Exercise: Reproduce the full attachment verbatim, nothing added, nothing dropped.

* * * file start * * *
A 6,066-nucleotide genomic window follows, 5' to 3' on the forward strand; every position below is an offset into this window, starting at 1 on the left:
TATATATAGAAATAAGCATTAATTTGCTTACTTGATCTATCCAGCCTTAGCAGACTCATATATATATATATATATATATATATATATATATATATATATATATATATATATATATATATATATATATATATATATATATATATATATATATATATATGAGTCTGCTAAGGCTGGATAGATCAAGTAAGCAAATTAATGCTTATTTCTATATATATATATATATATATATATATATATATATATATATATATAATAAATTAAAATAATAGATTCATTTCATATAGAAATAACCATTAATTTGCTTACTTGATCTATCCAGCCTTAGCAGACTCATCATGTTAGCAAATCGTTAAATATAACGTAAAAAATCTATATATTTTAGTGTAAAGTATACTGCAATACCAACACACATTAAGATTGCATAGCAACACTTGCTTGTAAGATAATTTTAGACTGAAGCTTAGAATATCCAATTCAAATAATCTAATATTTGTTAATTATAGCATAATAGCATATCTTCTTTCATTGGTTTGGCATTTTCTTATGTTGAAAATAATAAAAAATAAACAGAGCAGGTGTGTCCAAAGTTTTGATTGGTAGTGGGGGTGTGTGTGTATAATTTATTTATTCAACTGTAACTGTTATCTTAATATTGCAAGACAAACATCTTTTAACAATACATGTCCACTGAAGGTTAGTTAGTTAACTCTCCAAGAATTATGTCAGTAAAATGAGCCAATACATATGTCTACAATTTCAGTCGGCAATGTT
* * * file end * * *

A 6,066-nucleotide genomic window follows, 5' to 3' on the forward strand; every position below is an offset into this window, starting at 1 on the left:
TATATATAGAAATAAGCATTAATTTGCTTACTTGATCTATCCAGCCTTAGCAGACTCATATATATATATATATATATATATATATATATATATATATATATATATATATATATATATATATATATATATATATATATATATATATATATATATATATGAGTCTGCTAAGGCTGGATAGATCAAGTAAGCAAATTAATGCTTATTTCTATATATATATATATATATATATATATATATATATATATATATATAATAAATTAAAATAATAGATTCATTTCATATAGAAATAACCATTAATTTGCTTACTTGATCTATCCAGCCTTAGCAGACTCATCATGTTAGCAAATCGTTAAATATAACGTAAAAAATCTATATATTTTAGTGTAAAGTATACTGCAATACCAACACACATTAAGATTGCATAGCAACACTTGCTTGTAAGATAATTTTAGACTGAAGCTTAGAATATCCAATTCAAATAATCTAATATTTGTTAATTATAGCATAATAGCATATCTTCTTTCATTGGTTTGGCATTTTCTTATGTTGAAAATAATAAAAAATAAACAGAGCAGGTGTGTCCAAAGTTTTGATTGGTAGTGGGGGTGTGTGTGTATAATTTATTTATTCAACTGTAACTGTTATCTTAATATTGCAAGACAAACATCTTTTAACAATACATGTCCACTGAAGGTTAGTTAGTTAACTCTCCAAGAATTATGTCAGTAAAATGAGCCAATACATATGTCTACAATTTCAGTCGGCAATGTT